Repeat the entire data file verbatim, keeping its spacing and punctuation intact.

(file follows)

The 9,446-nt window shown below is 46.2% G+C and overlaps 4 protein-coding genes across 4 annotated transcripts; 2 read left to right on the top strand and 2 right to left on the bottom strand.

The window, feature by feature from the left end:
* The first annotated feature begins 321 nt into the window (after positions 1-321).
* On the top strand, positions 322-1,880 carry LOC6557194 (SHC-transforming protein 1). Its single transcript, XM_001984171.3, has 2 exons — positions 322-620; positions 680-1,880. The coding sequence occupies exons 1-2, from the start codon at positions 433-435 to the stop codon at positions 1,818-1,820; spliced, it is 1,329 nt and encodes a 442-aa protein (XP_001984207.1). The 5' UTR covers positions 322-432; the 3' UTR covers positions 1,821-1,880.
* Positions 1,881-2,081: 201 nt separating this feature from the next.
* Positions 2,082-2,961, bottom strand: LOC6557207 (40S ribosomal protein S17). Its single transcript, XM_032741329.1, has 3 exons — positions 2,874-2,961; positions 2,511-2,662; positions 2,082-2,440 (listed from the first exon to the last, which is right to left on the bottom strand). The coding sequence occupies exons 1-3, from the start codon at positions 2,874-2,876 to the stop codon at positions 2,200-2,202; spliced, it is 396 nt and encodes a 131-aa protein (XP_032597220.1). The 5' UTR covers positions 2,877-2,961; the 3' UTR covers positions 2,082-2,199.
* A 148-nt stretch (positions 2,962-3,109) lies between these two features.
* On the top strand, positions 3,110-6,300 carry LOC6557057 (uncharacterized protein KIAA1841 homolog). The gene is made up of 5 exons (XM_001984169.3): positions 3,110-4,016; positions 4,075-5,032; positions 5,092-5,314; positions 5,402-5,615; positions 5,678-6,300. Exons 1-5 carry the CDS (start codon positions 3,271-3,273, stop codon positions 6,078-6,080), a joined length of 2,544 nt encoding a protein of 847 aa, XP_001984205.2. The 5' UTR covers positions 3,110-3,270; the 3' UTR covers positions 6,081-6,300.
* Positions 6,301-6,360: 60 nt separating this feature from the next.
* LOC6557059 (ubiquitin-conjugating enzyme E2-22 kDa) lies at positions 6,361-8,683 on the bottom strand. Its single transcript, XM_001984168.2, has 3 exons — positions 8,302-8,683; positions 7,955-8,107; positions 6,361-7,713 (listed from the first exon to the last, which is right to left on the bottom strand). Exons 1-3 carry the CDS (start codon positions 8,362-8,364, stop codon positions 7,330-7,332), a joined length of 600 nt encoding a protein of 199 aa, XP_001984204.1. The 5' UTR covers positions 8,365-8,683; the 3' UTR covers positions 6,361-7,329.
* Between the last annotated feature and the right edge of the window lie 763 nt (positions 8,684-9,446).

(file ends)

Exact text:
The 9,446-nt window shown below is 46.2% G+C and overlaps 4 protein-coding genes across 4 annotated transcripts; 2 read left to right on the top strand and 2 right to left on the bottom strand.

The window, feature by feature from the left end:
* The first annotated feature begins 321 nt into the window (after positions 1-321).
* On the top strand, positions 322-1,880 carry LOC6557194 (SHC-transforming protein 1). Its single transcript, XM_001984171.3, has 2 exons — positions 322-620; positions 680-1,880. The coding sequence occupies exons 1-2, from the start codon at positions 433-435 to the stop codon at positions 1,818-1,820; spliced, it is 1,329 nt and encodes a 442-aa protein (XP_001984207.1). The 5' UTR covers positions 322-432; the 3' UTR covers positions 1,821-1,880.
* Positions 1,881-2,081: 201 nt separating this feature from the next.
* Positions 2,082-2,961, bottom strand: LOC6557207 (40S ribosomal protein S17). Its single transcript, XM_032741329.1, has 3 exons — positions 2,874-2,961; positions 2,511-2,662; positions 2,082-2,440 (listed from the first exon to the last, which is right to left on the bottom strand). The coding sequence occupies exons 1-3, from the start codon at positions 2,874-2,876 to the stop codon at positions 2,200-2,202; spliced, it is 396 nt and encodes a 131-aa protein (XP_032597220.1). The 5' UTR covers positions 2,877-2,961; the 3' UTR covers positions 2,082-2,199.
* A 148-nt stretch (positions 2,962-3,109) lies between these two features.
* On the top strand, positions 3,110-6,300 carry LOC6557057 (uncharacterized protein KIAA1841 homolog). The gene is made up of 5 exons (XM_001984169.3): positions 3,110-4,016; positions 4,075-5,032; positions 5,092-5,314; positions 5,402-5,615; positions 5,678-6,300. Exons 1-5 carry the CDS (start codon positions 3,271-3,273, stop codon positions 6,078-6,080), a joined length of 2,544 nt encoding a protein of 847 aa, XP_001984205.2. The 5' UTR covers positions 3,110-3,270; the 3' UTR covers positions 6,081-6,300.
* Positions 6,301-6,360: 60 nt separating this feature from the next.
* LOC6557059 (ubiquitin-conjugating enzyme E2-22 kDa) lies at positions 6,361-8,683 on the bottom strand. Its single transcript, XM_001984168.2, has 3 exons — positions 8,302-8,683; positions 7,955-8,107; positions 6,361-7,713 (listed from the first exon to the last, which is right to left on the bottom strand). Exons 1-3 carry the CDS (start codon positions 8,362-8,364, stop codon positions 7,330-7,332), a joined length of 600 nt encoding a protein of 199 aa, XP_001984204.1. The 5' UTR covers positions 8,365-8,683; the 3' UTR covers positions 6,361-7,329.
* Between the last annotated feature and the right edge of the window lie 763 nt (positions 8,684-9,446).